Low water indicator for coffee maker couldn’t be simpler

low-water-indicator-for-coffee-maker

The coffee maker which [Donald Papp] uses every morning has a water reservoir on the back that can last for several days. This means he forgets to check it and from time to time will return to find that nothing has brewed. He decided to add a low-water indicator to the machine. His approach is about as simple as it gets and we admire that accomplishment.

If it were our project we’d probably try to complicate it in one way or another. The use of a microcontroller and ultrasonic rangefinder (like this tank level indicator from a February links post) would be overkill. No, [Donald] boiled down the electronics to a homemade switch, a blinking LED, and a battery. The switch is a flexible piece of metal attached to a plastic cap using some monofilament. The cap goes in the reservoir and floats until the water gets too low, it then pulls on that metal, completing a circuit between the battery and the LED. That’s it, problem solved.

Now he just needs to plumb the coffee maker into a water line and he’ll really be set.

31 thoughts on “Low water indicator for coffee maker couldn’t be simpler

  1. The simplicity is great! Far more reliable than an overpowered system, and as he said: “it is pretty much impossible to use less power than it does right now” :D

    1. Just use a float, a straw (long stick, whatever) and a small hole drilled in the top, when you can’t see the straw sticking out of the hole refill the reservoir. Now that’s low powered!

      1. Or just get a float valve and never worry about it again as it will self fill the water tank.

        But I like your floating straw idea better. Far more elegant and should have been a part of the design by the coffee maker.

      2. That looks like a pretty deep reservoir, TBH that idea sounds likely to break off and often get in the way, imagine trying to use this underneath a low clearance cabinet or even in-front where the doors are likely to knock stuff.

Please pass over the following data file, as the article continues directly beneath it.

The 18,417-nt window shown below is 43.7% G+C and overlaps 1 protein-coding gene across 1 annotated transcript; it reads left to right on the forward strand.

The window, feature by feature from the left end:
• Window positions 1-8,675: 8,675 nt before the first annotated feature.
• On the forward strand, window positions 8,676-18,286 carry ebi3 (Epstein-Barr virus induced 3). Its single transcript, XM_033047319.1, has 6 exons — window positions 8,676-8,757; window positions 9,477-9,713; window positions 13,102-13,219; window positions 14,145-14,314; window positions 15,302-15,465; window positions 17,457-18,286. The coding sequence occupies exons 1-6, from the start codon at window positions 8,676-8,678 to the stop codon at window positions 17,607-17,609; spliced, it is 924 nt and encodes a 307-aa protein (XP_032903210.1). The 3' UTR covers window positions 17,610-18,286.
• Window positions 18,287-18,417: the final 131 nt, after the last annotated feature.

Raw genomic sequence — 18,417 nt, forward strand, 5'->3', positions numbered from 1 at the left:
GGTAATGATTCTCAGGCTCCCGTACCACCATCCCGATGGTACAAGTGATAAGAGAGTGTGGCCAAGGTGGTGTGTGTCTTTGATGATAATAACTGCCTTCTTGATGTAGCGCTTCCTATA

Seeing as how this is already an electronic device, tapping into the mains(with an appropriate form of safety and isolation) would be pretty useful, no batteries to change ever!

  2. Nice and simple, but why stop there. How about adding a solenoid powered tap and have that tripped with the current design.

  3. This really does not need to be electrical, you could easily build both a low level indicator and an automatic filler purely mechanical with standard parts.

    1. you mean like in a toilet? appart from that this has to be the most simple way to do a water level sensor, nice thinking

  4. Needs more arduino ;) simple setup, appears to work fine.

    I mentioned this in the other thread. If hes going to plumb it, just use a floating ball valve and hot gue it in place. that way the water will always be at a constant level

    1. Two raspberry pi’s and a set of lasers and camera boards. use the lasers to illuminate the bottom and cameras to read the diffusion of the water and calculate level. A second one just for redundancy. Then you can make it tweet that the water is low and send you an email with a photo of the water tank, with a sad face.

    2. My espresso machine has an arduino that tells me when the water is low. ;)

      A replacement control board would have cost around $250, so an arduino ended up being a low cost replacement.

    1. Simpler vs. easier comes into play, there! The machine pictured has a steel case and an opaque reservoir. Replacing the reservoir with something clear might be one thing but also cutting witness holes or something in the steel casing of the machine… well, a transparent reservoir might be simpler in theory but it’s sometimes *easier* to just make an indicator. :)

  5. Although I gave it up (no palpitations) I wouldn’t want stale exposed to air water in a fresh brew. Serve it up fresh, water included. Holding tank designs are for restaurant use where another batch is an hour away, and you’re busy.